Migrant Children From Latin America Are Being Used For Exploitative Child Labor, Investigation Finds

Migrant Children From Latin America Are Being Used For Exploitative Child Labor, Investigation Finds
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Child labor became illegal in 1938. Since then, age requirements, reduced hours, and other specifications were put into place to avoid child labor. Fines were also pushed if anyone or any company was found violating child labor laws.  

On paper, it sounds great. However, as recently uncovered by Hannah Dreier, a journalist for the New York Times, child labor continues to exist. In 2023. In our backyard. To add insult to injury, a lot of the children being taken advantage of are migrant children who have made their way from countries in Latin America, but, largely from Central America. 

During her investigation, Dreier traveled to Alabama, Florida, Georgia, Michigan, Minnesota, South Dakota, and Virginia to investigate the truth about child workers and the injustice they’ve been served. 

In the past few years, the number of unaccompanied children entering the United States has been on a steady increase. Last year, for instance, the United States recorded that about 130,000 children entered the United States without their parents or any guardian. Of course, this is only what was recorded. There may be other children unaccounted for.  

Still, the United States Department of Labor recently released a statement explaining how seriously they take exploitative child labor.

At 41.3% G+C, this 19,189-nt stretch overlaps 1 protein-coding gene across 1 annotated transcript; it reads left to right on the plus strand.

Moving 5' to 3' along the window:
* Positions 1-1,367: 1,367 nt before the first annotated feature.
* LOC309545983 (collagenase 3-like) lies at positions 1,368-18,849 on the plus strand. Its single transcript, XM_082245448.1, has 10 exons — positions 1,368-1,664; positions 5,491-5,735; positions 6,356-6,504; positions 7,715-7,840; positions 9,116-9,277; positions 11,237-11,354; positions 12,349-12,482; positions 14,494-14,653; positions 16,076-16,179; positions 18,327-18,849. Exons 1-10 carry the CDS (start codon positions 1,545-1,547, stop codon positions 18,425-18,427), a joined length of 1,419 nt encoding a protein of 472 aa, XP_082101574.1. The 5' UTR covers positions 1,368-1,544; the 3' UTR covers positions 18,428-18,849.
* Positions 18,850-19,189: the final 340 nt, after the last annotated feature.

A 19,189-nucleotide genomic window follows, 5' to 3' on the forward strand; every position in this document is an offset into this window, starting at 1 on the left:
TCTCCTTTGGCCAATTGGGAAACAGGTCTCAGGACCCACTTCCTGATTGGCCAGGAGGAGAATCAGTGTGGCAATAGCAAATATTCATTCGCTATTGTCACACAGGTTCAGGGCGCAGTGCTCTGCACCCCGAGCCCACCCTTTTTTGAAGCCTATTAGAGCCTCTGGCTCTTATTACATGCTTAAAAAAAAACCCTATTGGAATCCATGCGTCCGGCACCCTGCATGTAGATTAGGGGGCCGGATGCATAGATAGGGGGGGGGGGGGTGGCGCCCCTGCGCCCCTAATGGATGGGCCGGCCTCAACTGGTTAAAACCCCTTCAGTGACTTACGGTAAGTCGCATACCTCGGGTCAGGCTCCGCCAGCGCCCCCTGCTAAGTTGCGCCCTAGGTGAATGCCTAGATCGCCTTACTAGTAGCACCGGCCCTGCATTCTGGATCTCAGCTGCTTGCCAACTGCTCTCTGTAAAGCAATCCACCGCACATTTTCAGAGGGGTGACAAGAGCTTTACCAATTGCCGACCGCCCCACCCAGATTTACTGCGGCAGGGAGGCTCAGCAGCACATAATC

“Every child in this country, regardless of their circumstance, deserves protection and care as we would expect for our own child,” said Secretary of Health and Human Services Xavier Becerra in an official statement.  

“At Health and Human Services, we will continue to do our part to protect the safety and wellbeing of unaccompanied children by providing them appropriate care while they are in our custody; placing them in the custody of parents, relatives, and other appropriate sponsors after vetting; and conducting post-release services including safety and wellbeing calls. Everyone from employers to local law enforcement and civic leaders must do their part to protect children.” 

Migrant children deserve better

A lot of these unaccompanied minors are sent to the United States out of pure necessity. Oftentimes, they are the reason their families back home get to eat and have shelter. However, many of these children come with the hope that things will be better – they are given a glimmer of hope by taking advantage of their naivety. They are even lured in by people posing to be well-meaning sponsors who promise a better life. But they quickly find out that these “sponsors” are often only motivated by the monetary gain a young worker can bring to the table. In other words, children from Latin America are being trafficked and forced to work so that they can provide for these so-called sponsors – aside from providing for their families.  

Dreier spoke to Kevin Thomas, who started working at the age of 13 after arriving in Grand Rapids, about the situation. He recounted the challenges he faced as he tried to go to school and work long shifts.  

“It’s not that we want to be working these jobs. It’s that we have to help our families,” Kevin told her. 

This is heartbreaking. 

Historically, calling the cops or reporting these incidents hasn’t done much. But this needs to change. And it needs to happen soon.   

According to the New York Times, this research around migrant children and their exploitation was contributed by Andrew Fischer, Seamus Hughes, Michael H. Keller, and Julie Tate as well.  

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